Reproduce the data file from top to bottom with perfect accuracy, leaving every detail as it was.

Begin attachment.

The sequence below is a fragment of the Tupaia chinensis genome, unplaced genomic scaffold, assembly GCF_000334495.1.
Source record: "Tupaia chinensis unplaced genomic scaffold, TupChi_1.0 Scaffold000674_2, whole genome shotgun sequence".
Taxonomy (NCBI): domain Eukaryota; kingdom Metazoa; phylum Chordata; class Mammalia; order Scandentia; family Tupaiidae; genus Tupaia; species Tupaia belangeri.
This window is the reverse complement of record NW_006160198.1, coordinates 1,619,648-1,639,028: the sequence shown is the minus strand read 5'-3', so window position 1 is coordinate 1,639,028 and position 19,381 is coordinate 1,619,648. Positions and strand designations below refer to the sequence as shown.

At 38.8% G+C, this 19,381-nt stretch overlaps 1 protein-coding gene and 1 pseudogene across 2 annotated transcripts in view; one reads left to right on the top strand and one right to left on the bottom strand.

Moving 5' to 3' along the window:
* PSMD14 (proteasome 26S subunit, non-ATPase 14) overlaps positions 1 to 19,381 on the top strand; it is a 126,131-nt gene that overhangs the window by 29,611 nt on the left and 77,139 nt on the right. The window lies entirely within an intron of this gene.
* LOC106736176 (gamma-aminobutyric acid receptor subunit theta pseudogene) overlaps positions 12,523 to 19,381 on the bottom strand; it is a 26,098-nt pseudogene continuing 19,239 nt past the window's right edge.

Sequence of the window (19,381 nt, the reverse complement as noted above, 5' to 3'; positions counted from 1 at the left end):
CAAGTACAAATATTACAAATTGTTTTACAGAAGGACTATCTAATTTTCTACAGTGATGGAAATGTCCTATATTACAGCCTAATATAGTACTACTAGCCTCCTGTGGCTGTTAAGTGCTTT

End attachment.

The sequence below is a fragment of the Tupaia chinensis genome, unplaced genomic scaffold, assembly GCF_000334495.1.
Source record: "Tupaia chinensis unplaced genomic scaffold, TupChi_1.0 Scaffold000674_2, whole genome shotgun sequence".
Taxonomy (NCBI): domain Eukaryota; kingdom Metazoa; phylum Chordata; class Mammalia; order Scandentia; family Tupaiidae; genus Tupaia; species Tupaia belangeri.
This window is the reverse complement of record NW_006160198.1, coordinates 1,619,648-1,639,028: the sequence shown is the minus strand read 5'-3', so window position 1 is coordinate 1,639,028 and position 19,381 is coordinate 1,619,648. Positions and strand designations below refer to the sequence as shown.

At 38.8% G+C, this 19,381-nt stretch overlaps 1 protein-coding gene and 1 pseudogene across 2 annotated transcripts in view; one reads left to right on the top strand and one right to left on the bottom strand.

Moving 5' to 3' along the window:
* PSMD14 (proteasome 26S subunit, non-ATPase 14) overlaps positions 1 to 19,381 on the top strand; it is a 126,131-nt gene that overhangs the window by 29,611 nt on the left and 77,139 nt on the right. The window lies entirely within an intron of this gene.
* LOC106736176 (gamma-aminobutyric acid receptor subunit theta pseudogene) overlaps positions 12,523 to 19,381 on the bottom strand; it is a 26,098-nt pseudogene continuing 19,239 nt past the window's right edge.

Sequence of the window (19,381 nt, the reverse complement as noted above, 5' to 3'; positions counted from 1 at the left end):
CAAGTACAAATATTACAAATTGTTTTACAGAAGGACTATCTAATTTTCTACAGTGATGGAAATGTCCTATATTACAGCCTAATATAGTACTACTAGCCTCCTGTGGCTGTTAAGTGCTTT